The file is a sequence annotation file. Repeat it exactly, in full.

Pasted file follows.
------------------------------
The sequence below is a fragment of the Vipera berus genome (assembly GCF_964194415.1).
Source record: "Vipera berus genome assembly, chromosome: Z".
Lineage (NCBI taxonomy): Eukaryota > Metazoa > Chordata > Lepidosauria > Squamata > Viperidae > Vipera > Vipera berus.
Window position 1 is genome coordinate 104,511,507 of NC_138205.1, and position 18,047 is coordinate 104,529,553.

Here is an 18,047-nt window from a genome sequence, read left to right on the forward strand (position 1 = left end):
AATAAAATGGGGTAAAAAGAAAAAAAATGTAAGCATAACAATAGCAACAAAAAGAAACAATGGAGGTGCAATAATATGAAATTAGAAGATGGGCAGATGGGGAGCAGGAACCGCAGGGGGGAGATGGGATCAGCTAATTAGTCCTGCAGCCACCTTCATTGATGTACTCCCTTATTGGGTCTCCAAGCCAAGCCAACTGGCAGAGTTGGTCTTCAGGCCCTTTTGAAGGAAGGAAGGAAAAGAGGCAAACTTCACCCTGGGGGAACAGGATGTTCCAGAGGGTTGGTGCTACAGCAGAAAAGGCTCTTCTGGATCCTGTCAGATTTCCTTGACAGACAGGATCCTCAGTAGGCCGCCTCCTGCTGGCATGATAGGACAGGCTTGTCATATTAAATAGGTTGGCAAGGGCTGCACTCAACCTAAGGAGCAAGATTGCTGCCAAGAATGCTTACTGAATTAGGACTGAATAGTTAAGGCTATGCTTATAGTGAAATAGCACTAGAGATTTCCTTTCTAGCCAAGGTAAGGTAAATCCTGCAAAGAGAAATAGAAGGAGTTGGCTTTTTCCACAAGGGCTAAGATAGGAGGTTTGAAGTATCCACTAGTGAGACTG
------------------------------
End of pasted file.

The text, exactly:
The sequence below is a fragment of the Vipera berus genome (assembly GCF_964194415.1).
Source record: "Vipera berus genome assembly, chromosome: Z".
Lineage (NCBI taxonomy): Eukaryota > Metazoa > Chordata > Lepidosauria > Squamata > Viperidae > Vipera > Vipera berus.
Window position 1 is genome coordinate 104,511,507 of NC_138205.1, and position 18,047 is coordinate 104,529,553.

Here is an 18,047-nt window from a genome sequence, read left to right on the forward strand (position 1 = left end):
AATAAAATGGGGTAAAAAGAAAAAAAATGTAAGCATAACAATAGCAACAAAAAGAAACAATGGAGGTGCAATAATATGAAATTAGAAGATGGGCAGATGGGGAGCAGGAACCGCAGGGGGGAGATGGGATCAGCTAATTAGTCCTGCAGCCACCTTCATTGATGTACTCCCTTATTGGGTCTCCAAGCCAAGCCAACTGGCAGAGTTGGTCTTCAGGCCCTTTTGAAGGAAGGAAGGAAAAGAGGCAAACTTCACCCTGGGGGAACAGGATGTTCCAGAGGGTTGGTGCTACAGCAGAAAAGGCTCTTCTGGATCCTGTCAGATTTCCTTGACAGACAGGATCCTCAGTAGGCCGCCTCCTGCTGGCATGATAGGACAGGCTTGTCATATTAAATAGGTTGGCAAGGGCTGCACTCAACCTAAGGAGCAAGATTGCTGCCAAGAATGCTTACTGAATTAGGACTGAATAGTTAAGGCTATGCTTATAGTGAAATAGCACTAGAGATTTCCTTTCTAGCCAAGGTAAGGTAAATCCTGCAAAGAGAAATAGAAGGAGTTGGCTTTTTCCACAAGGGCTAAGATAGGAGGTTTGAAGTATCCACTAGTGAGACTG